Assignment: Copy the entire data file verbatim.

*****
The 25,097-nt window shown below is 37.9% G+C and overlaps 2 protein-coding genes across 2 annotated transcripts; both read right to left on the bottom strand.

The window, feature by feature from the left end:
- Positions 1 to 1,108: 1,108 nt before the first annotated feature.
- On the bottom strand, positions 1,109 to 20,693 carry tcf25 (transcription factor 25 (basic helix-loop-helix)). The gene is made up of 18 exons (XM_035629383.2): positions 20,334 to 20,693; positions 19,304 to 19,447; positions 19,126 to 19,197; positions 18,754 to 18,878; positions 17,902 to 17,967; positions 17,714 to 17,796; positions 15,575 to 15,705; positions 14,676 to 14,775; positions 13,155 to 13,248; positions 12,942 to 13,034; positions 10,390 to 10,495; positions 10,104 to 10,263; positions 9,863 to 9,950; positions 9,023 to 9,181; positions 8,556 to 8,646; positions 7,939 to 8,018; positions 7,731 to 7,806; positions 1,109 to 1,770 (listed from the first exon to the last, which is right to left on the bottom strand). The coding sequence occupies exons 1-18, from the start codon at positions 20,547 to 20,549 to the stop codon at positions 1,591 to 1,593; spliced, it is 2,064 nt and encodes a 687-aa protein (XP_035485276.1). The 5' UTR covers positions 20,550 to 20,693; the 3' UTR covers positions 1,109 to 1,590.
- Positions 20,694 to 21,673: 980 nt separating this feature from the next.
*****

The 25,097-nt window shown below is 37.9% G+C and overlaps 2 protein-coding genes across 2 annotated transcripts; both read right to left on the bottom strand.

The window, feature by feature from the left end:
- Positions 1 to 1,108: 1,108 nt before the first annotated feature.
- On the bottom strand, positions 1,109 to 20,693 carry tcf25 (transcription factor 25 (basic helix-loop-helix)). The gene is made up of 18 exons (XM_035629383.2): positions 20,334 to 20,693; positions 19,304 to 19,447; positions 19,126 to 19,197; positions 18,754 to 18,878; positions 17,902 to 17,967; positions 17,714 to 17,796; positions 15,575 to 15,705; positions 14,676 to 14,775; positions 13,155 to 13,248; positions 12,942 to 13,034; positions 10,390 to 10,495; positions 10,104 to 10,263; positions 9,863 to 9,950; positions 9,023 to 9,181; positions 8,556 to 8,646; positions 7,939 to 8,018; positions 7,731 to 7,806; positions 1,109 to 1,770 (listed from the first exon to the last, which is right to left on the bottom strand). The coding sequence occupies exons 1-18, from the start codon at positions 20,547 to 20,549 to the stop codon at positions 1,591 to 1,593; spliced, it is 2,064 nt and encodes a 687-aa protein (XP_035485276.1). The 5' UTR covers positions 20,550 to 20,693; the 3' UTR covers positions 1,109 to 1,590.
- Positions 20,694 to 21,673: 980 nt separating this feature from the next.